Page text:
Another critical problem that India confronts while dealing with the Afghan crisis is to guarantee from the Taliban not to harm Afghanistan's economic development. Over a period of time, what one observes is that Taliban radicals are targeting mainly economic development activities through their subversive activities. The Afghan government is also not able to rein on these subversive elements. Even it has been noticed that India’s developmental assistance program in Afghanistan has also been hampered by the Taliban. This is one of the moot points that need to be addressed by all the countries that are participating in the negotiation process. As reported in the newspapers, while the Doha negotiation was going on, the Taliban militants, through an ambush, killed “ 28 policemen in the Southern Part of Afghanistan”.

President Ashraf Ghani  while speaking before the  75th U.N General Assembly succinctly highlighted the difficulties Afghan Peace Process is confronting over the years. He stated  that despite the challenges, “we have demonstrated the commitment, compassion, and courage to take hard decisions to start direct peace talks with the Taliban.” At the same address, President Ghani further articulated that “ We are living and dying inside the 5th wave of global terrorism in which global terrorist networks are closely linked with global criminal networks, making warfare totally unconventional and peace-building even more of a challenge.”    Ghani, in this regard, directly or indirectly blamed external forces who are creating troubles in  Afghanistan by training and providing sanctuary to the terrorist groups. In this regard, the Afghan President was hinting at Pakistan’s role in aiding and abetting terrorism in Afghanistan. 

 Third, an important point that needs to be underlined here is that  India should appraise   major global powers and those who are negotiating for the peace process in Afghanistan about the need to oust both Pakistan and China from the negotiation process.  The current problem what Afghanistan is facing emanated because Pakistan is using the Taliban as a geopolitical tool and gives it a   necessary sanctity through religious means.  On the other hand, the Taliban tried to fulfill its master Pakistan's nefarious intent by indulging in subversive and terrorist objectives. Thus, there is a complementarity of the interests of both Taliban and Pakistan, as highlighted above. The rapprochement between both these two above mentioned “ unholy partners” is accentuating the insecurity of Afghanistan.  Another issue that needs to be underlined here that if the Afghan negotiation for political transition is quite successful then what role Taliban will assume in near future? The second question that needs to be pondered over is whether it will cut-off all its links with its mentors Pakistan and China? At the same time, the international community should also isolate both China and Pakistan as both are the Taliban's chief patrons.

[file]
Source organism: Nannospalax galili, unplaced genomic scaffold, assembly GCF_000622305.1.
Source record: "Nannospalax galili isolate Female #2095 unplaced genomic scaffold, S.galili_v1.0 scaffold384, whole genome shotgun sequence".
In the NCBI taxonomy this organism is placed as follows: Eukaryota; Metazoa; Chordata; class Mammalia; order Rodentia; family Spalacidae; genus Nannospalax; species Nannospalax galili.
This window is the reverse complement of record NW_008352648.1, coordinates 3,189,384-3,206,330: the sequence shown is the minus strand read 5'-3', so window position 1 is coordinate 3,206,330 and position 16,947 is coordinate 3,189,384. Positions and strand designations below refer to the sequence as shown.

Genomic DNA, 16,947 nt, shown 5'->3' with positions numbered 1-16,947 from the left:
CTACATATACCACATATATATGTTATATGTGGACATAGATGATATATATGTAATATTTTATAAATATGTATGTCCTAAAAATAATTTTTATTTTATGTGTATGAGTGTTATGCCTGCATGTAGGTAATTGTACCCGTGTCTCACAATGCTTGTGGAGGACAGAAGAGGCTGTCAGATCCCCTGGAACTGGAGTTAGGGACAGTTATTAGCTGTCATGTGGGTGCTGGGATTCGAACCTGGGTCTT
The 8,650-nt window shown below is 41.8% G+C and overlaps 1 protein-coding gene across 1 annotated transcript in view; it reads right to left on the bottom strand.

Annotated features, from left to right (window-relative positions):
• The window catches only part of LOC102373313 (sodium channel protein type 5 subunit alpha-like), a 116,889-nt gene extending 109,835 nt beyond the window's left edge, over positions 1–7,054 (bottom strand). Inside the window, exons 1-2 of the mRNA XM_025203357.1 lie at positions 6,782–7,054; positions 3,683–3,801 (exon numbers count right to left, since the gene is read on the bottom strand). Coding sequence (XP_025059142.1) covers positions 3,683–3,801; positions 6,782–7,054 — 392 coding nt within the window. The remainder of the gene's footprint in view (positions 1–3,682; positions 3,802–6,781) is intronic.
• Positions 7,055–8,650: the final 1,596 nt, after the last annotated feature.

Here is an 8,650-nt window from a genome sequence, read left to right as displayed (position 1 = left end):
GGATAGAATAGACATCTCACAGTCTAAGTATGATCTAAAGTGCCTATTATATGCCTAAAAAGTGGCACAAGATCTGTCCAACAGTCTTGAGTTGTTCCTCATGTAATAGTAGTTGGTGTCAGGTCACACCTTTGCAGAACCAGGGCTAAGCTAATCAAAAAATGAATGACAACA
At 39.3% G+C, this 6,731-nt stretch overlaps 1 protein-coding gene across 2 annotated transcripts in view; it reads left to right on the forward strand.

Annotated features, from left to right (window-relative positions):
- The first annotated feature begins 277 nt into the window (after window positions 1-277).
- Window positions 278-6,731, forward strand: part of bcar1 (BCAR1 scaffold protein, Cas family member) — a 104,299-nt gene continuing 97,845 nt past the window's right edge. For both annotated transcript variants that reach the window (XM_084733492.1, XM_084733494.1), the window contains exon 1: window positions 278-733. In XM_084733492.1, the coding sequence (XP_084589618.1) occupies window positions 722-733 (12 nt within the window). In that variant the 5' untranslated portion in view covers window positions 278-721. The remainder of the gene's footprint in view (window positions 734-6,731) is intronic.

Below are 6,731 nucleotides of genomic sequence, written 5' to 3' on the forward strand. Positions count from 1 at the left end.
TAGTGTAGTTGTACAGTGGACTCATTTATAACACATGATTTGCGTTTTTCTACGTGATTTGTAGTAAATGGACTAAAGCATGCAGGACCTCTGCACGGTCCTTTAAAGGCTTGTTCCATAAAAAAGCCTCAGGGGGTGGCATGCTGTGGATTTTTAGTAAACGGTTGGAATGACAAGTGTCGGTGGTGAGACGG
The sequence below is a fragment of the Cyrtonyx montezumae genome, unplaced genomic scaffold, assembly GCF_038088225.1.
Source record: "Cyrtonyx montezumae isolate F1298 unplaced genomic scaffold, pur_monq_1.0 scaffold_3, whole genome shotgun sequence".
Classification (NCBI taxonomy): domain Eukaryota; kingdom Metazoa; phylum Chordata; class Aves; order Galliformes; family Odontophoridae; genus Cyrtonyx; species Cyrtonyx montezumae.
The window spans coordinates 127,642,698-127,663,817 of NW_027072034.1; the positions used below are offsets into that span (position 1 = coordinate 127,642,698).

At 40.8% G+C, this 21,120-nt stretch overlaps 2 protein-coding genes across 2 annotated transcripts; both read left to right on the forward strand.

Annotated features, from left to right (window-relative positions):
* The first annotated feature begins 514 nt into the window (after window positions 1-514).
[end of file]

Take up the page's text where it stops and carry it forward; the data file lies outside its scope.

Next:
Though India is engaging itself in the Peace Process, the Taliban’s moves need to be carefully monitored. What one is witnessing in the context of Afghanistan is a lack of commitment on the part of Taliban towards the Peace Process. Otherwise, they would never vitiate the security environment of Afghanistan.  In this regard, along with the Taliban, another radical terrorist group, i.e.,  ISKP, is also threatening the peace and security of Afghanistan.  In fact, ISKP, as observed by scholars, is the “local affiliated” unit of ISIS in Afghanistan. It is challenging to state whether both ISKP and Taliban are having any convergence of views or are set apart from each other.   However, studies show that both these terrorist groups are taking their command from Pakistan.  They both oppose the democratic political system, women's participation in political processes, and peace and order in Afghanistan.  In the longer run, any kind of peace process is bound to collapse as the normative prisms of both the parties (Taliban and the Afghan government headed by Ghani)   are at odds with each other.

 Given the precarious political situation in Afghanistan, what options are there before India?  There are three major options before India in the present context. These are :

  1. India should rely on moderate forces like President Ghani, Abdullah Abdullah, or former President Hamid Karzai instead of trusting Taliban in the Peace Negotiation.
  2. It may be underlined here that participation in the  Peace process does not mean  Taliban “abhors”  India has to be careful about dealing with the Taliban.
  3. India has to pitch to deepen the democratisation process, where efforts should be made to augment democracy at the local level.
  4. India should ensure greater participation of women in the political processes.
  5. India should take the initiative to bring Russia, Central Asian countries, and the United States and the present Afghan government to form a broader coalition to ensure peace and stability in 
  6. Taliban should abjure full violence, and there should be a mechanism to observe its activities so that it can be allowed to participate in the peace process.
  7. The other radical group ISKP, which is also creating havoc in Afghanistan should be dealt with force by Russia, US, India, and the Central Asian countries by forming a military alliance that will carry out anti-terrorist operations Afghanistan.
  8. There should be efforts to isolate both Pakistan and China from the Afghan negotiation process as both are patronizing radical forces.
  9. India should augment its economic aid, facilitate a water harvesting facility, and mitigate climate vulnerability in Afghanistan.
  10. Finally, India should strengthen social capital to get the upper hand in Afghanistan.

 Keeping the above geopolitical trajectories in mind, India should pursue a foreign policy that will boost Afghanistan's peace and security. It should be remembered that the Taliban is a radical and terrorist group. Hence the promises made by Taliban cannot be taken at face value. 


Dr. Mohapatra teaches in the School of International Studies, Jawaharlal Nehru University, New Delhi. He can be reached at


Disclaimer: This paper is the author’s individual scholastic contribution and does not necessarily reflect the organisation’s viewpoint.